Top Of Their Class.

Distinguished Teaching Award

David Domke. Photo by Kathy Sauber.

David Domke

Students remember the day George Stephanopoulos came to class. He presented a lecture, talked about working the West Wing of the White House, and even plugged his book, which, oddly, had Communications Professor David Domke's picture plastered on the cover. Now that you mention it, that wasn't Stephanopoulos at all, but Domke giving his class a lesson in politics and humility.

Former reporter-turned-communications-teacher Domke uses inventive ways to engage his classes, such as taking on the roles of Stephanopoulis and Minnesota Governor Jesse Ventura. "I don't talk like the people I'm impersonating, but teach from the person's perspective, giving the lecture that they would give because of their knowledge and history and expertise," Domke says. "The students really buy into it and ask me questions as the person."

Senior Margaret Stevens describes the effect it had on her. "A year later, I still remember all of Stephanopoulos' spin tactics and Ventura's remarkable campaign strategies." Stevens adds, "I simply cannot think of another professor who has worked as hard, tries different teaching methods, enjoys his work, and acts as a remarkable role model as David Domke."

Even though he dons someone else's hat a couple of times a year and students love it, it's always a stretch for him, Domke says. "It terrifies me. But if I'm going to ask students to stretch themselves intellectually, it's important that they see me doing it. It's a risk, but I have to be willing to fail in front of them."

I simply cannot think of another professor who has worked as hard, tries different teaching methods, enjoys his work, and acts as a remarkable role model as David Domke.

Another specialty of Domke's class is the weekly Stump the Professor exercise. In STP, as his students refer to it, class members come up with questions based on current affairs. The teaching assistant chooses a question, which Domke doesn't see beforehand, and he has 90 seconds to come up with an answer. Then the student reads his or her own answer and the class has an opportunity to polish it. The TA decides whose answer is better.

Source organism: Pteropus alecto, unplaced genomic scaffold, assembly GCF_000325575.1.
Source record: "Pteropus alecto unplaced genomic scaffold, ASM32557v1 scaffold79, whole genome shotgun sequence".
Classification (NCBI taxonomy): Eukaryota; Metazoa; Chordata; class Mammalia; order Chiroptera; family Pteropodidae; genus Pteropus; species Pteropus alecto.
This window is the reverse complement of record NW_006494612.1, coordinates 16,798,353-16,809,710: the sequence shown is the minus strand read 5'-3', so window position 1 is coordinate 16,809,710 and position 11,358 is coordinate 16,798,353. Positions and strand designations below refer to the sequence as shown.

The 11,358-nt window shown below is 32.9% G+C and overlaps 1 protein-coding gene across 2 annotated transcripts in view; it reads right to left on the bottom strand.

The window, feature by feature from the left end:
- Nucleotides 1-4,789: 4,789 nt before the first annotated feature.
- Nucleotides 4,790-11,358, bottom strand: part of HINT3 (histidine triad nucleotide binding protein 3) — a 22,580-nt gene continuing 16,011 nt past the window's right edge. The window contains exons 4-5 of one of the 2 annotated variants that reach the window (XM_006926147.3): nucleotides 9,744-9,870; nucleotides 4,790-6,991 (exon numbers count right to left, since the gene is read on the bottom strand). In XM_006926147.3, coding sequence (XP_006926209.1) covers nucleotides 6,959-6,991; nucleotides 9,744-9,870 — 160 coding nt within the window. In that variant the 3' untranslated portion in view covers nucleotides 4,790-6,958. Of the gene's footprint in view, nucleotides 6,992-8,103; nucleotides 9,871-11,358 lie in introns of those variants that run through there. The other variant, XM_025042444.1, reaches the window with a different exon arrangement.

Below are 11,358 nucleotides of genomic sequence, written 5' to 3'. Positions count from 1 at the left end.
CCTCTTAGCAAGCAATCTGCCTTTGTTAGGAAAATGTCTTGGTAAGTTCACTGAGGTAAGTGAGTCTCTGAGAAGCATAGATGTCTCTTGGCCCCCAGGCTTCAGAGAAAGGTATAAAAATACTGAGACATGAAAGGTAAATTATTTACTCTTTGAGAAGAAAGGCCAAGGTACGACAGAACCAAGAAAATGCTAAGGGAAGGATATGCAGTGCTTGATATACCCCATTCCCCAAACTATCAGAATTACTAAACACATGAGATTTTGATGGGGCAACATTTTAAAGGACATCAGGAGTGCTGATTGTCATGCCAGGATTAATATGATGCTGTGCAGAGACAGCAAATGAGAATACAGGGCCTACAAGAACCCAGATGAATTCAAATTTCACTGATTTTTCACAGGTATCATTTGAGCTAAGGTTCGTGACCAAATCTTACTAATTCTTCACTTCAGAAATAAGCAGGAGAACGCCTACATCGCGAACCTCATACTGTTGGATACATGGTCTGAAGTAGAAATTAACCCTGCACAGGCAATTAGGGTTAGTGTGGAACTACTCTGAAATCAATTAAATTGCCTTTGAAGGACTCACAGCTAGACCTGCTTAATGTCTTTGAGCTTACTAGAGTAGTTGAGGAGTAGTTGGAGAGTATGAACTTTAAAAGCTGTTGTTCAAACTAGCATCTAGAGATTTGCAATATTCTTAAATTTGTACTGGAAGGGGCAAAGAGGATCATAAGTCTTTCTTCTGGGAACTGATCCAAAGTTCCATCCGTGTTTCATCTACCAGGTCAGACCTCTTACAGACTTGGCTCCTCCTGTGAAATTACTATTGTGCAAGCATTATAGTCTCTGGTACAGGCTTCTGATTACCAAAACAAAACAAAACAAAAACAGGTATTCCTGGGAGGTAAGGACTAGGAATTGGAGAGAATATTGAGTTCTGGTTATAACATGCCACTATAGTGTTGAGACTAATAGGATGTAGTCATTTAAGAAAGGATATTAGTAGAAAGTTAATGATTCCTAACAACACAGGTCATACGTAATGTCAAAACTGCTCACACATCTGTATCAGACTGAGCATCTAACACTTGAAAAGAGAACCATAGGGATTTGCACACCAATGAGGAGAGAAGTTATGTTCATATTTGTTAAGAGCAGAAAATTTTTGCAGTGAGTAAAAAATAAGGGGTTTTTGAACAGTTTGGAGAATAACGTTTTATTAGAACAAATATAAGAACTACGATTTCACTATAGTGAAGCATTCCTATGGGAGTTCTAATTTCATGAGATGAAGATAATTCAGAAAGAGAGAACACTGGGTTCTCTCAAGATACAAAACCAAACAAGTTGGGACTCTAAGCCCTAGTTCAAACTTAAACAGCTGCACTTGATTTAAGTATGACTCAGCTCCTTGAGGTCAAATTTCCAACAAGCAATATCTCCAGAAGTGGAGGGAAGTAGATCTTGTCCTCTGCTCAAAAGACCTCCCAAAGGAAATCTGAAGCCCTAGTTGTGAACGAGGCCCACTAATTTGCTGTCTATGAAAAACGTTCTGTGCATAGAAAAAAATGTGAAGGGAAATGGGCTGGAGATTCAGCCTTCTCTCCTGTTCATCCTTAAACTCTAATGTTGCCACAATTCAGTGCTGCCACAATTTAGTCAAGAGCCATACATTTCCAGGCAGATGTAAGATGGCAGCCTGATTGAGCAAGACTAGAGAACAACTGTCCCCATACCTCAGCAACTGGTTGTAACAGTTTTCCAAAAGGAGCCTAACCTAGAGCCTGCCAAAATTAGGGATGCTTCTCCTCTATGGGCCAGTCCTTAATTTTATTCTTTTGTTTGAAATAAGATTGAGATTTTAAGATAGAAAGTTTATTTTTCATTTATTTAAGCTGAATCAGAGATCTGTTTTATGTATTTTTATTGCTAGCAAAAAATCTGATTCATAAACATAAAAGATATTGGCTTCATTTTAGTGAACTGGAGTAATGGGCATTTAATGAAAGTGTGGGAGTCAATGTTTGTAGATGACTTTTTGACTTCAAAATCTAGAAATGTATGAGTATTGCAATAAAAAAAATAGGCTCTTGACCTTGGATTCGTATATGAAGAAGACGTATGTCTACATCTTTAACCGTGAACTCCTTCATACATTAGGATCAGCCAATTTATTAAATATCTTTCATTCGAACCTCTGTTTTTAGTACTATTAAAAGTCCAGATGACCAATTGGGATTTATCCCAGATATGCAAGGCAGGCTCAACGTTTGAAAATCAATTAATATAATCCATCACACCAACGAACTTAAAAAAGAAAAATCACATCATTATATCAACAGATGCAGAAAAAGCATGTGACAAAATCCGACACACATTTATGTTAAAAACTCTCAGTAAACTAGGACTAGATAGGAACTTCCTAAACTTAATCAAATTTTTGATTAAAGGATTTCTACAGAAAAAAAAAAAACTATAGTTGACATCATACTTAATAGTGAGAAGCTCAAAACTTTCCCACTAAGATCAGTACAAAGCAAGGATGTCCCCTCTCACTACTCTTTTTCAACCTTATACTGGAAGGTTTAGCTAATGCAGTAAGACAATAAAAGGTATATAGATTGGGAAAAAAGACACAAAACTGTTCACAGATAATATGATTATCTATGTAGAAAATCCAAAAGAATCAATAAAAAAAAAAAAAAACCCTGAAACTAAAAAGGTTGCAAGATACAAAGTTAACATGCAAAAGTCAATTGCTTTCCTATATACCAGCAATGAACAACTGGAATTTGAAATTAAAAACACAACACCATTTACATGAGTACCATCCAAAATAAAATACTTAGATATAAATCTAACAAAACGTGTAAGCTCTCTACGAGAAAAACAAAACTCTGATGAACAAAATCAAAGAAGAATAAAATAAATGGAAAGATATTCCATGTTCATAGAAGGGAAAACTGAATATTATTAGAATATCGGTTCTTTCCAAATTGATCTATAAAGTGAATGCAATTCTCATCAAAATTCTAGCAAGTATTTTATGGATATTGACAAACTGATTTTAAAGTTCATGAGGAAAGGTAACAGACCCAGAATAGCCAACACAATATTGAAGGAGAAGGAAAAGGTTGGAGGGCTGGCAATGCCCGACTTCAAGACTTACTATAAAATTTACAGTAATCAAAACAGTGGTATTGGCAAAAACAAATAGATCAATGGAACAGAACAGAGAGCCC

"I lose about 95 percent of the time," Domke says. "At first the terror was that they wouldn't think I was very smart. As a teacher, you want to protect your superiority of knowledge." But his students appreciate that he sets himself up for possible humiliation, and they respond by working hard on the assignment. "Some of their questions are amazing," Domke says. "I'm impressed with their research and their answers, and I tell them so."

Back in the early '90s, Domke was a reporter for the Atlanta Journal & Constitution, but didn't feel fulfilled, he says. Since his father and two of his sisters are teachers, he saw the impact they had on the lives of young adults and decided to pursue teaching. He'd planned to teach journalism at the community college level, but as he worked on his master's degree, he picked up a passion for research, which led him to a doctorate. "I thought I could teach college because I understand research and thought I could effectively teach 18- to 25-year-olds," he says. He joined the University in 1998, where he developed a reputation as an outstanding teacher, if not a performer.

"Part of his success," says Robert Tynes, a former student and TA, "rests in his ability to connect with students one-to-one, even though they sit among hundreds of others in the classroom. Students want to attend his class. Professor Domke's teaching sparks interest in the subject matter and, consequently, students become eager to learn."

On the first day of every class, Domke promises his students that they'll never wonder if he wants to be there—he does. And he wants them to be there, too. "In a large classroom, it's not really the numbers that count, it's knowing that somebody cares that you're there," he says.

Senior David Ko '02, says, "I soon became unaware of the size of the class and developed an affinity to Professor Domke's style of teaching and his challenge to his students to excel, not only in academics, but in life."

Domke finds satisfaction in his work now, he says. "I have tremendous joy in seeing students believe in themselves. If I can get them to see their own possibilities, to see themselves as people who make a difference, that's as important as acing a test."—Beth Luce

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